Kyrgyzstan Edges Towards Customs Union
|Publisher||Institute for War and Peace Reporting|
|Publication Date||1 May 2013|
|Citation / Document Symbol||RCA Issue 699|
|Other Languages / Attachments||Russian|
|Cite as||Institute for War and Peace Reporting, Kyrgyzstan Edges Towards Customs Union, 1 May 2013, RCA Issue 699, available at: http://www.refworld.org/docid/5180c99f4.html [accessed 24 June 2017]|
|Disclaimer||This is not a UNHCR publication. UNHCR is not responsible for, nor does it necessarily endorse, its content. Any views expressed are solely those of the author or publisher and do not necessarily reflect those of UNHCR, the United Nations or its Member States.|
Membership of former Soviet bloc is as much about political alliances as about economics.
Kyrgyzstan is moving towards sealing a common customs arrangement with three other former Soviet states, in a deal that would cement its relationship with Moscow. But its progress towards membership of the Customs Union has been halting, and the fault seems to lie with Bishkek.
The Kyrgyz government has said it wants to be part of the union, set up in 2010 by Russia, Kazakstan and Belarus to create a common market for some 170 million people. But under the surface, its resolve has been less firm, undermined by different forces competing for power. Some sections of the elite in Kyrgyzstan are less than enthusiastic about dropping trade restrictions in areas where they wield influence.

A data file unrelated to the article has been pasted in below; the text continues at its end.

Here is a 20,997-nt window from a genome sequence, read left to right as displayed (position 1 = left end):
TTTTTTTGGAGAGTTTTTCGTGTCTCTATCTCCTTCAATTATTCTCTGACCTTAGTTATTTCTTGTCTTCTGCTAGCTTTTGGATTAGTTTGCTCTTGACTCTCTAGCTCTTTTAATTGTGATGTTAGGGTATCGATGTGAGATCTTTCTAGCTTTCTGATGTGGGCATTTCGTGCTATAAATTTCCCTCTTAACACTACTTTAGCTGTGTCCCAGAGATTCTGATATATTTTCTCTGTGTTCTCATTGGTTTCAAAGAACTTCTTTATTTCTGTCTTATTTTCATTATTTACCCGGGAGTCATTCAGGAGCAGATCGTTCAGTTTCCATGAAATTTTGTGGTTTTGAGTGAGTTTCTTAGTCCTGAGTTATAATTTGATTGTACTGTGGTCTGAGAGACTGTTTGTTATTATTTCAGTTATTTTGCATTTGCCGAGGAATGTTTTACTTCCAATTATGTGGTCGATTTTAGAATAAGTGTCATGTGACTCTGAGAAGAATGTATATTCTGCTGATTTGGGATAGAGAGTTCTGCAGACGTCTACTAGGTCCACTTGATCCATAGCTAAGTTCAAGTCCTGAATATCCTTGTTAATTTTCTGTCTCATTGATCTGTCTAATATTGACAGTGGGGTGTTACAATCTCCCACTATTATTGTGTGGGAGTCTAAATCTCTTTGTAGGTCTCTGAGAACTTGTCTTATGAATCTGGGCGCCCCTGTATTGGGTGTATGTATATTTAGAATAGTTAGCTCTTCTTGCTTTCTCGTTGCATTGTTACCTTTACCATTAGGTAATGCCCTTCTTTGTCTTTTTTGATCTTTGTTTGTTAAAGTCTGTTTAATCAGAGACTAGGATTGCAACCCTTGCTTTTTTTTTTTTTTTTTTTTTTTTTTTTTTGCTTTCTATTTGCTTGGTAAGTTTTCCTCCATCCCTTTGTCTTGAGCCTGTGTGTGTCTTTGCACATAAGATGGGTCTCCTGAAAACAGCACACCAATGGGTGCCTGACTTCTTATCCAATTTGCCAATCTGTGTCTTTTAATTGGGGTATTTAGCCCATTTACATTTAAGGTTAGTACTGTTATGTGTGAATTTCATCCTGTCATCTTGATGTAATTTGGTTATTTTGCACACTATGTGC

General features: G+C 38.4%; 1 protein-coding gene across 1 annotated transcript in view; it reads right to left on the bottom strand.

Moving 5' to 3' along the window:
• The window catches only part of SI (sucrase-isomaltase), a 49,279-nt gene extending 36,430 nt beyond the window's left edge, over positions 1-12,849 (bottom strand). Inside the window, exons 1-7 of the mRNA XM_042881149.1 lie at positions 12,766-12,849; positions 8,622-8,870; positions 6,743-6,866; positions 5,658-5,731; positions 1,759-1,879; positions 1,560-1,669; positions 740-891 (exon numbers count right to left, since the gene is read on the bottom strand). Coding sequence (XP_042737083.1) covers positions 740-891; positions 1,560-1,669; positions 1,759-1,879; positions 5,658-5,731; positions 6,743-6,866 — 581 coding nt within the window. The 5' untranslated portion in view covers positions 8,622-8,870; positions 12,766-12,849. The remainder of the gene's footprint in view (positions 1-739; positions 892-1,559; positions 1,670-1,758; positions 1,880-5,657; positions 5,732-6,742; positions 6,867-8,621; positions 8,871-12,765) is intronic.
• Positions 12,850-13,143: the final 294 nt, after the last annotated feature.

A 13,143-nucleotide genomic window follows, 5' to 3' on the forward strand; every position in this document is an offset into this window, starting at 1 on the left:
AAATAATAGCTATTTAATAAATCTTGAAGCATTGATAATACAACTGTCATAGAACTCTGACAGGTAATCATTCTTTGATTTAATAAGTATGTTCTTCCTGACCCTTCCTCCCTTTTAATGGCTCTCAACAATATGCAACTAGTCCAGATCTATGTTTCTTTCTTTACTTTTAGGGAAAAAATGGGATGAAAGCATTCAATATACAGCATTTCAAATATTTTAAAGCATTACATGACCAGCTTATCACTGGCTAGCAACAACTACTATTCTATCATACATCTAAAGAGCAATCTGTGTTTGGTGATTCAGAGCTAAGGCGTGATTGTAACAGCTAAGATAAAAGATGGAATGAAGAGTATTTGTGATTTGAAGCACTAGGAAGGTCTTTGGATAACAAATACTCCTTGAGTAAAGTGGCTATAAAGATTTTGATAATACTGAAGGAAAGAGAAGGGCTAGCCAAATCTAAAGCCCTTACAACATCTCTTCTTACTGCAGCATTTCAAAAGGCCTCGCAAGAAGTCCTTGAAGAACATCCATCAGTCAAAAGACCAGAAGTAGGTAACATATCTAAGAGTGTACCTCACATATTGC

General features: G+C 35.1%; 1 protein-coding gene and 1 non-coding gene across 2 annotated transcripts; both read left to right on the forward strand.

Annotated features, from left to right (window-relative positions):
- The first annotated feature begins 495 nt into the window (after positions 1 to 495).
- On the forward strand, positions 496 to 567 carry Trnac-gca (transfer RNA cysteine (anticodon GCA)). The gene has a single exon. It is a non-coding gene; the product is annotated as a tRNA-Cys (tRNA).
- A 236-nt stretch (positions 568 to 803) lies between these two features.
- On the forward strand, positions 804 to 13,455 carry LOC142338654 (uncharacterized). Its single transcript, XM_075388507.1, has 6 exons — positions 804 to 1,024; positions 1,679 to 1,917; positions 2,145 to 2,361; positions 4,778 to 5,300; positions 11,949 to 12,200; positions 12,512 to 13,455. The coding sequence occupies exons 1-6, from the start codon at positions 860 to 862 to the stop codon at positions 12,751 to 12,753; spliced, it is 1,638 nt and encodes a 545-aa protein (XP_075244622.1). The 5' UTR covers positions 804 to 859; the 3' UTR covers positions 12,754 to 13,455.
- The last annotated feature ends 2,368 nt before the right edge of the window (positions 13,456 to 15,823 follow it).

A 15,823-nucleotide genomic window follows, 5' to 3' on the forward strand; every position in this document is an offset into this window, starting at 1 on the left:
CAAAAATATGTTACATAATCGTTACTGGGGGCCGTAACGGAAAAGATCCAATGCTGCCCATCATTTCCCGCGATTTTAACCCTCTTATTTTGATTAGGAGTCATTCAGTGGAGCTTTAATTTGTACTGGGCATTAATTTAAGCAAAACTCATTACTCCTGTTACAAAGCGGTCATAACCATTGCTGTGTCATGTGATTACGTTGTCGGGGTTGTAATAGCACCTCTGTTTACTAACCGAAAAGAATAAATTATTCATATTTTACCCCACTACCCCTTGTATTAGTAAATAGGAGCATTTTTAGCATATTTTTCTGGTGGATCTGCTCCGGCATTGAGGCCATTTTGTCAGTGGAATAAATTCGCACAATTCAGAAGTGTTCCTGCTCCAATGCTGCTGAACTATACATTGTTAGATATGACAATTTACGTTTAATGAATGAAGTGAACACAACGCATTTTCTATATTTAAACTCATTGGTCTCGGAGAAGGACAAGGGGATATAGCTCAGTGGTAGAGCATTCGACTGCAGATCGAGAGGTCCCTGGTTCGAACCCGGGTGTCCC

The last month has, however, seen a renewed commitment to Customs Union membership from top Kyrgyz officials. On April 11, President Almazbek Atambaev went to Kazakstan to negotiate terms that might soften the blow for domestic producers when the barriers to stronger Russian and Kazak competitors come down.
In remarks to journalists the next day, Atambaev said his country was firmly resolved to become part of the Customs Union, but that the final outcome would also depend on the grouping's current members. He made the point that his government was only asking for the same concessions that Belarus and Kazakstan got from Russia when they first joined.
At the end of March, Atambaev hosted a conference on accession which was attended by Russian deputy prime minister Igor Shuvalov, and a few days later the two countries' foreign ministers held talks at a meeting in Uzbekistan. Finally, Prime Minister Jantoro Satybaldiev met his Russian counterpart, Dmitry Medvedev this week during a forum where customs integration was once again on the agenda.